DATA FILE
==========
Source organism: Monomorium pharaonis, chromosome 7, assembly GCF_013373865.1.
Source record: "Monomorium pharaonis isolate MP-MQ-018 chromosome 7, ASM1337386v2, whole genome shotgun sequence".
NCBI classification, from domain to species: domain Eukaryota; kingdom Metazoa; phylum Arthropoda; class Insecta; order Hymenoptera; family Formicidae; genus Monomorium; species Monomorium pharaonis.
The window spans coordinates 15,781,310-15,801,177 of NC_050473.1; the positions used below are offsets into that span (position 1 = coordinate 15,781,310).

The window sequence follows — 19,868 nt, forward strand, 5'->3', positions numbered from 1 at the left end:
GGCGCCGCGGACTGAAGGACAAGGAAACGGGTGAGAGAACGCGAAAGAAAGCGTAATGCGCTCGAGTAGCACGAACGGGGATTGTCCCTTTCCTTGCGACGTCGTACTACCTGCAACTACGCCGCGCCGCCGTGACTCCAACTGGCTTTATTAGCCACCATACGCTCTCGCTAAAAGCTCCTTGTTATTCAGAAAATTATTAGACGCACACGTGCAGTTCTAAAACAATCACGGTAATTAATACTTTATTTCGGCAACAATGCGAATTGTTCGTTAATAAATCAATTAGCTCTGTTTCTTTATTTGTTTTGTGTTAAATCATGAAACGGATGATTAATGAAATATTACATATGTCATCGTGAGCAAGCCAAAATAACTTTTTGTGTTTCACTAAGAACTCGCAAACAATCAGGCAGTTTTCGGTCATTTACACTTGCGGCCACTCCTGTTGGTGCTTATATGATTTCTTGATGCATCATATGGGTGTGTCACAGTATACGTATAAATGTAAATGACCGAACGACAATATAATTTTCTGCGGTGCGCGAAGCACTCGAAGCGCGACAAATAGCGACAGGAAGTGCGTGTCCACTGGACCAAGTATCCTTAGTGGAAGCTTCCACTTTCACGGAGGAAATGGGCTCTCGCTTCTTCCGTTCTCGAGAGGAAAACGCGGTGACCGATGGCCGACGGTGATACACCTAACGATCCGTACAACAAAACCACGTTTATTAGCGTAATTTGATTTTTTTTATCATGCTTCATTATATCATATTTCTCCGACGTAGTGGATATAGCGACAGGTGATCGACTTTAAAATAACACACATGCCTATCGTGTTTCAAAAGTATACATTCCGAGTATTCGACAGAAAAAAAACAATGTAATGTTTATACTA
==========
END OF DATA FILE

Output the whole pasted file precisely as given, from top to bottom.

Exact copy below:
Source organism: Monomorium pharaonis, chromosome 7, assembly GCF_013373865.1.
Source record: "Monomorium pharaonis isolate MP-MQ-018 chromosome 7, ASM1337386v2, whole genome shotgun sequence".
NCBI classification, from domain to species: domain Eukaryota; kingdom Metazoa; phylum Arthropoda; class Insecta; order Hymenoptera; family Formicidae; genus Monomorium; species Monomorium pharaonis.
The window spans coordinates 15,781,310-15,801,177 of NC_050473.1; the positions used below are offsets into that span (position 1 = coordinate 15,781,310).

The window sequence follows — 19,868 nt, forward strand, 5'->3', positions numbered from 1 at the left end:
GGCGCCGCGGACTGAAGGACAAGGAAACGGGTGAGAGAACGCGAAAGAAAGCGTAATGCGCTCGAGTAGCACGAACGGGGATTGTCCCTTTCCTTGCGACGTCGTACTACCTGCAACTACGCCGCGCCGCCGTGACTCCAACTGGCTTTATTAGCCACCATACGCTCTCGCTAAAAGCTCCTTGTTATTCAGAAAATTATTAGACGCACACGTGCAGTTCTAAAACAATCACGGTAATTAATACTTTATTTCGGCAACAATGCGAATTGTTCGTTAATAAATCAATTAGCTCTGTTTCTTTATTTGTTTTGTGTTAAATCATGAAACGGATGATTAATGAAATATTACATATGTCATCGTGAGCAAGCCAAAATAACTTTTTGTGTTTCACTAAGAACTCGCAAACAATCAGGCAGTTTTCGGTCATTTACACTTGCGGCCACTCCTGTTGGTGCTTATATGATTTCTTGATGCATCATATGGGTGTGTCACAGTATACGTATAAATGTAAATGACCGAACGACAATATAATTTTCTGCGGTGCGCGAAGCACTCGAAGCGCGACAAATAGCGACAGGAAGTGCGTGTCCACTGGACCAAGTATCCTTAGTGGAAGCTTCCACTTTCACGGAGGAAATGGGCTCTCGCTTCTTCCGTTCTCGAGAGGAAAACGCGGTGACCGATGGCCGACGGTGATACACCTAACGATCCGTACAACAAAACCACGTTTATTAGCGTAATTTGATTTTTTTTATCATGCTTCATTATATCATATTTCTCCGACGTAGTGGATATAGCGACAGGTGATCGACTTTAAAATAACACACATGCCTATCGTGTTTCAAAAGTATACATTCCGAGTATTCGACAGAAAAAAAACAATGTAATGTTTATACTA